Once again there was a vote on the Senate Republican compromise payroll-tax cut. Once again a majority of Republicans and all but two members of the Republican leadership failed to support the "Republican bill." Twenty-five Republican senators voted against the bill, 22 Republican senators voted for it, and the only members of the Senate leadership who cast ayes were Senate minority leader Mitch McConnell and John Barrasso of West Virginia, vice-chairman of the Senate Republican conference. Republican whip John Kyl voted nay, along with Republican conference chair Lamar Alexander; John Cornyn, chairman of the National Republican Senatorial Committee; and Republican Policy Committee chair John Thune. Former presidential candidate John McCain, who wasn't around for the last vote, supported the GOP compromise, I suspect because he felt sorry for McConnell.
The Democratic version also failed, 50-48, with Kerry and Kohl not voting. Kerry and Kohl were both yeas last time out, and theoretically could have put it over the top, 52-48. But because Senate Republicans filibuster everything, the Democrats needed 60 votes. I think Democratic senators should start wearing buttons that say, "We are the 52 percent."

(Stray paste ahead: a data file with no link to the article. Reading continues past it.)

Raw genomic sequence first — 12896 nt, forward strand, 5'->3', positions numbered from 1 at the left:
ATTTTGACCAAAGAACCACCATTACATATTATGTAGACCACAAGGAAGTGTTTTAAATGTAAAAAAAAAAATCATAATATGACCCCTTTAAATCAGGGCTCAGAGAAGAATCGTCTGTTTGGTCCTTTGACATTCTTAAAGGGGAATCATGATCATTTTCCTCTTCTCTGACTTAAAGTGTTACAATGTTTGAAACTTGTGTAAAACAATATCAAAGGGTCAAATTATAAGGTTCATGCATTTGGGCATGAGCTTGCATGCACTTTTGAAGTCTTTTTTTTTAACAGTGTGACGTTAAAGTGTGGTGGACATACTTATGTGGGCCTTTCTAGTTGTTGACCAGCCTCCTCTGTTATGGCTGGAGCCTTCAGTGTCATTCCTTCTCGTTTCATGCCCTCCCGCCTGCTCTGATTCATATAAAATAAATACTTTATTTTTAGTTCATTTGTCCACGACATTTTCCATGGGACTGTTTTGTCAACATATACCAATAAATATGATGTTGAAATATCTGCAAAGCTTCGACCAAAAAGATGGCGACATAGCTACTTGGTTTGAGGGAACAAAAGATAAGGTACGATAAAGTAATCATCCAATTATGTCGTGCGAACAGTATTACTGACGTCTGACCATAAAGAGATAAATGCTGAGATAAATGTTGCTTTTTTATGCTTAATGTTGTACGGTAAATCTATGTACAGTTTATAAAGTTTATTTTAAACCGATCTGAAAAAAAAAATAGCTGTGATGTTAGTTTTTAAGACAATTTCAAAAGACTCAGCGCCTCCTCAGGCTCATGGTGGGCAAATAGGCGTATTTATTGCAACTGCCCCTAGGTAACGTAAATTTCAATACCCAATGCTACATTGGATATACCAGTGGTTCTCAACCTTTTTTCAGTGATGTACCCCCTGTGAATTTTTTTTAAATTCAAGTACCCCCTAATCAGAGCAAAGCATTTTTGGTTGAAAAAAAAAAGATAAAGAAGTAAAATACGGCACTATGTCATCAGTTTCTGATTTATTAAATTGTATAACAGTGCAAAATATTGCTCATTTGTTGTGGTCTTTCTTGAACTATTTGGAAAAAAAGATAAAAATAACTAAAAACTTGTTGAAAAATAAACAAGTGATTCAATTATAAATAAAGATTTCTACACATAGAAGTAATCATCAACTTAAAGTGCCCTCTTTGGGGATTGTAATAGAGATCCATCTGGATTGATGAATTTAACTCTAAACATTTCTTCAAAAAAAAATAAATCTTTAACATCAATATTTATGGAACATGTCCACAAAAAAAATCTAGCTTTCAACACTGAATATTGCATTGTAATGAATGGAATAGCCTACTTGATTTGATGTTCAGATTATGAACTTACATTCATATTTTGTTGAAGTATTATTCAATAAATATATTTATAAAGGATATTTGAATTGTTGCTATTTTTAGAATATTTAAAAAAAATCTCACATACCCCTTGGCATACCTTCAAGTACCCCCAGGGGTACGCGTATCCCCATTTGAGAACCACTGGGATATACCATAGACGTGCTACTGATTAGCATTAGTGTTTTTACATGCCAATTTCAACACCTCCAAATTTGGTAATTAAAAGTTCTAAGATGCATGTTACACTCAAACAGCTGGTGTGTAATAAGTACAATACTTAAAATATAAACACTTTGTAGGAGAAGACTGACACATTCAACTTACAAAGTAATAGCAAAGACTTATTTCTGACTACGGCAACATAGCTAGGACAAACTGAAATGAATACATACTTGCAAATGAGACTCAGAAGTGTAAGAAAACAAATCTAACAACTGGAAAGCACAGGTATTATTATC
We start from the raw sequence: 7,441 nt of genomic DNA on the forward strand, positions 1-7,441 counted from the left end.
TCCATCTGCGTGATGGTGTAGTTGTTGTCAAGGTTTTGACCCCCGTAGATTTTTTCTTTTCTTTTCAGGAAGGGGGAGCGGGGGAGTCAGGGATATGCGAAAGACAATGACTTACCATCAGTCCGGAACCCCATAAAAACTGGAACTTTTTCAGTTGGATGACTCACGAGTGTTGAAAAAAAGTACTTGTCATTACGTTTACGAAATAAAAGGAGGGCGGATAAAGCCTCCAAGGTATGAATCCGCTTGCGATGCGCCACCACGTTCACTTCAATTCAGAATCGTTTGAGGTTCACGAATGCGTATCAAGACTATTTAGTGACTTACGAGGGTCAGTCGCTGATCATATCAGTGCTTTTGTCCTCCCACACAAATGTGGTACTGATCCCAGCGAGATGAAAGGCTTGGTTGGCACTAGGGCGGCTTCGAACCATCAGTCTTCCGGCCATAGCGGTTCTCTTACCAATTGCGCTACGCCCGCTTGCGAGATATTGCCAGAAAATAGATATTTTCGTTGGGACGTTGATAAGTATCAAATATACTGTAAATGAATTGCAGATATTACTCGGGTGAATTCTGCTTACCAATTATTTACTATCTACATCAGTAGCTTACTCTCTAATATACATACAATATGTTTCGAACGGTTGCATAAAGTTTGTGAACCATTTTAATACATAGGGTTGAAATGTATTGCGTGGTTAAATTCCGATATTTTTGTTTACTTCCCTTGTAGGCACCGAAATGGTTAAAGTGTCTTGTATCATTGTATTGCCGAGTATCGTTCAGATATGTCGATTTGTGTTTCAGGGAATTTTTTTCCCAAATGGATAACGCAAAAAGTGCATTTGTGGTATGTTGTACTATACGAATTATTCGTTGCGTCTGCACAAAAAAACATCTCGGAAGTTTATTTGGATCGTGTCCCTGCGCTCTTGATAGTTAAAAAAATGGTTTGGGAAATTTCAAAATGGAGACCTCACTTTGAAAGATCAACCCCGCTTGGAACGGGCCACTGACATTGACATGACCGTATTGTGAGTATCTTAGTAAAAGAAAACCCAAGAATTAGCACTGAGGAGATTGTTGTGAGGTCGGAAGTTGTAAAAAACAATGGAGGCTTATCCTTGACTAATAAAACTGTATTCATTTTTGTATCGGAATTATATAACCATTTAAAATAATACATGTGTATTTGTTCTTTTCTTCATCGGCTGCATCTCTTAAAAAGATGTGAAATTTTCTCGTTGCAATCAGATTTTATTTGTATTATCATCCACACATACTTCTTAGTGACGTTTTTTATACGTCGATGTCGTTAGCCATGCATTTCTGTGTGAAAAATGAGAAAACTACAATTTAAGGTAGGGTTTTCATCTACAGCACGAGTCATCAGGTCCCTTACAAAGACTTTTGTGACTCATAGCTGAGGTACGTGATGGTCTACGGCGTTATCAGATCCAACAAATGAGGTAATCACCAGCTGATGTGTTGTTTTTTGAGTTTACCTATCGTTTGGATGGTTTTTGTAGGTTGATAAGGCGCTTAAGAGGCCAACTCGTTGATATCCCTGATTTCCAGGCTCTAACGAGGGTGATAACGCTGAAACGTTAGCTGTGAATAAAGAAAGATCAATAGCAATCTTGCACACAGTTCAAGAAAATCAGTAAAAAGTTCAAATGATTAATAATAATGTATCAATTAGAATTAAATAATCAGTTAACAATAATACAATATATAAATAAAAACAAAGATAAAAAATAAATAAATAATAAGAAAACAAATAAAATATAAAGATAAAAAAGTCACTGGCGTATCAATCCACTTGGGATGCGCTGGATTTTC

Meanwhile House Speaker John Boehner says he's "confident about our ability to move ahead" with a bill that extends the payroll tax cut but also green-lights the Keystone XL pipeline, which Obama has already said is a dealbreaker. House whip Eric Cantor has been trying to add a "repatriation" corporate tax cut to the bill, but Boehner vetoed that, probably because he has some inkling (as Cantor does not) that holding payroll-tax relief hostage to a tax break for corporations is bad politics when unemployment is at 8.6 percent and median household income is, after inflation, below where it was a decade ago. But tying the payroll tax-cut to the pipeline isn't great politics either, because it allows Obama to say that if House Republicans really wanted to extend the payroll tax cut they'd give him a clean bill.